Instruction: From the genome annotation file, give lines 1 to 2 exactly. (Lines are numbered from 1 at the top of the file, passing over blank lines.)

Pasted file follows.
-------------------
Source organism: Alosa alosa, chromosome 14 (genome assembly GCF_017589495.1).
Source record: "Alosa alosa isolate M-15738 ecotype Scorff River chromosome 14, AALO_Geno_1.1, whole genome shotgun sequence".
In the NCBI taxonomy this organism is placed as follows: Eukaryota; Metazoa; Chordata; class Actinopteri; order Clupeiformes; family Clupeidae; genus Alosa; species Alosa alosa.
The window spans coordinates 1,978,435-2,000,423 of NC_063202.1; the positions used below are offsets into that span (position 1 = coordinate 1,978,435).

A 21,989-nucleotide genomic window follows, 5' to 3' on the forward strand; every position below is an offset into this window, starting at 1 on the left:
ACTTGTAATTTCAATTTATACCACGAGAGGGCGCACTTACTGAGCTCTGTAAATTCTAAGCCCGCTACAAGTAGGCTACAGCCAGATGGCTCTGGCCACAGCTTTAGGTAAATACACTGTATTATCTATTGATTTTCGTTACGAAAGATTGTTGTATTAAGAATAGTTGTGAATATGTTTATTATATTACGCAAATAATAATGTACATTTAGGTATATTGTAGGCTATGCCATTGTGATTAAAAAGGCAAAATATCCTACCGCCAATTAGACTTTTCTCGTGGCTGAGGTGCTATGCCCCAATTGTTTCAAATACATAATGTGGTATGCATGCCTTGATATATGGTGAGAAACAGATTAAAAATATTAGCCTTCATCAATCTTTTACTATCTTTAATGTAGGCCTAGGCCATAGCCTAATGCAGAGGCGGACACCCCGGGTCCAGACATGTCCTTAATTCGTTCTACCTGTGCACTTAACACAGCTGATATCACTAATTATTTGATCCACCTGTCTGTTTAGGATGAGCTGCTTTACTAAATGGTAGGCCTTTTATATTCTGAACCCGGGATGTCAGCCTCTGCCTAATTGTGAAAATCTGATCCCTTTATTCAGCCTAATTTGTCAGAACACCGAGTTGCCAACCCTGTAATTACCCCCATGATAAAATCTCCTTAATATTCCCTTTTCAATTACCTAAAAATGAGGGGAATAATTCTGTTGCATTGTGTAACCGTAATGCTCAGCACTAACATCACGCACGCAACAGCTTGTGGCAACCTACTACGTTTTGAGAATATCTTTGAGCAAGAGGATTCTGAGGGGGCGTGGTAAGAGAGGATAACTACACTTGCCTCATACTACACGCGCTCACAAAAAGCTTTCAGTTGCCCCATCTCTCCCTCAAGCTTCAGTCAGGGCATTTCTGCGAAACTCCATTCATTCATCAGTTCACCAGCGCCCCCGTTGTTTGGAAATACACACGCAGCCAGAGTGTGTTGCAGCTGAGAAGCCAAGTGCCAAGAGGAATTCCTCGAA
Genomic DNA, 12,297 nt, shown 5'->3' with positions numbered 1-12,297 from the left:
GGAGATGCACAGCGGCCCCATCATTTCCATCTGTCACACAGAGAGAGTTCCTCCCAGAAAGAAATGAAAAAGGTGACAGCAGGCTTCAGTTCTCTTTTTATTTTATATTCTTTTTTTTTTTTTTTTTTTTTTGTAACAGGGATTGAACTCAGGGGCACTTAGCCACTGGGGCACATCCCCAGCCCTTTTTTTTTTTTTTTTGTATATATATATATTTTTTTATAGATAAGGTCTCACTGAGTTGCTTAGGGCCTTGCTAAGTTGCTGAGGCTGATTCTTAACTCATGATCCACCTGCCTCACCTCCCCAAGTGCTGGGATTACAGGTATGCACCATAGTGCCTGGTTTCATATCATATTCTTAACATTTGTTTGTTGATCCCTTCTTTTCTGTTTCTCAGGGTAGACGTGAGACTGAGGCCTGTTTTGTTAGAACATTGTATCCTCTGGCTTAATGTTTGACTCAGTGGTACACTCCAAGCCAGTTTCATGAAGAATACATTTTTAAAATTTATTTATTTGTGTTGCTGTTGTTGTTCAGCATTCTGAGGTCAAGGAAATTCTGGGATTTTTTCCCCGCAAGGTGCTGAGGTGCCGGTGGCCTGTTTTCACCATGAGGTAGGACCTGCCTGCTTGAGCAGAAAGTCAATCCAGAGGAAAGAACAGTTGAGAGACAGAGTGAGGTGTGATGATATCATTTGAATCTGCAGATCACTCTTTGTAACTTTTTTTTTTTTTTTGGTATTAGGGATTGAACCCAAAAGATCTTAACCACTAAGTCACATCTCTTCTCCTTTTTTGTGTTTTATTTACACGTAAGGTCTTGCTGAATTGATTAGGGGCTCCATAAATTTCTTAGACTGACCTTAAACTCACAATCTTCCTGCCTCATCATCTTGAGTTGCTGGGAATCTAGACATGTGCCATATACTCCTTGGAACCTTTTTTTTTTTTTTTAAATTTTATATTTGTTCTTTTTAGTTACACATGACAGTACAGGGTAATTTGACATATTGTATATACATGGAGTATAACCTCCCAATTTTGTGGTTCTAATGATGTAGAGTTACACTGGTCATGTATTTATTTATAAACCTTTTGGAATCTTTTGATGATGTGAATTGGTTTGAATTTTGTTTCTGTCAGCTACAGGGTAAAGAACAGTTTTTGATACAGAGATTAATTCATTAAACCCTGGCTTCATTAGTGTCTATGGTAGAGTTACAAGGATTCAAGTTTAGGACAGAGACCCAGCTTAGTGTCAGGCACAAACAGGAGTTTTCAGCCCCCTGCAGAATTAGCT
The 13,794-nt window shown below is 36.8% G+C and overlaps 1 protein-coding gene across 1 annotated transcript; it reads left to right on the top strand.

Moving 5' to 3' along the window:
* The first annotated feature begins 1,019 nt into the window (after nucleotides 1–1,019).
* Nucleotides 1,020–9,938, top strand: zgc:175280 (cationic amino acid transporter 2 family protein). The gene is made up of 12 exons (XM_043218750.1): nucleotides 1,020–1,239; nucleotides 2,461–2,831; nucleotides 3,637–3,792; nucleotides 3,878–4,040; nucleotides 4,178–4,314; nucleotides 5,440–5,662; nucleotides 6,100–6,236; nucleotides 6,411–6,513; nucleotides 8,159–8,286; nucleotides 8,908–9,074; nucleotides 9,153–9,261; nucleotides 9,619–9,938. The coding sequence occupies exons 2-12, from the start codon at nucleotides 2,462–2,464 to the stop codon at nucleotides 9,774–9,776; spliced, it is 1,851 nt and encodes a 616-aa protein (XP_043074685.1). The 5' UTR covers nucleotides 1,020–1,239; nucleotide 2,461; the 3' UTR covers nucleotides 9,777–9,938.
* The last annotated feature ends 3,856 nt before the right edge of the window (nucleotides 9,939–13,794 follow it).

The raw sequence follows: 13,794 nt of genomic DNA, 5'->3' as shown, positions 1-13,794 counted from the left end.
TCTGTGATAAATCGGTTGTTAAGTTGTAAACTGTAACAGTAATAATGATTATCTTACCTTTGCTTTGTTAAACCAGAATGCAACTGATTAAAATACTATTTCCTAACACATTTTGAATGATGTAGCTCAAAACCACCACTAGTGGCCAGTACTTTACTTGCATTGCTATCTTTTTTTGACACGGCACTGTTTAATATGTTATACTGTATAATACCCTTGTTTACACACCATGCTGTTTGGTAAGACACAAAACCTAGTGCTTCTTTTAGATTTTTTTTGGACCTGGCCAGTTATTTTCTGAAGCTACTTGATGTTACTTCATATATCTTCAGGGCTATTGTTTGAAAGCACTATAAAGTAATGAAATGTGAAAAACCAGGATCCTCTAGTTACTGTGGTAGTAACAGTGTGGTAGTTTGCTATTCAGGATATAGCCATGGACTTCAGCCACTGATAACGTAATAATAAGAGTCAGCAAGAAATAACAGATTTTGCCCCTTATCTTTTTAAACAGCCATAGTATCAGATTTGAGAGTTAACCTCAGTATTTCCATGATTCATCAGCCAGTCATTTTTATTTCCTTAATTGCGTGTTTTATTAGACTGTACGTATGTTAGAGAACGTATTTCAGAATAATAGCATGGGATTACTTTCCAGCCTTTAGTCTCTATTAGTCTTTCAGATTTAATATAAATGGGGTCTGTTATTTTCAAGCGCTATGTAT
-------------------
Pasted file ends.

Source organism: Alosa alosa, chromosome 14 (genome assembly GCF_017589495.1).
Source record: "Alosa alosa isolate M-15738 ecotype Scorff River chromosome 14, AALO_Geno_1.1, whole genome shotgun sequence".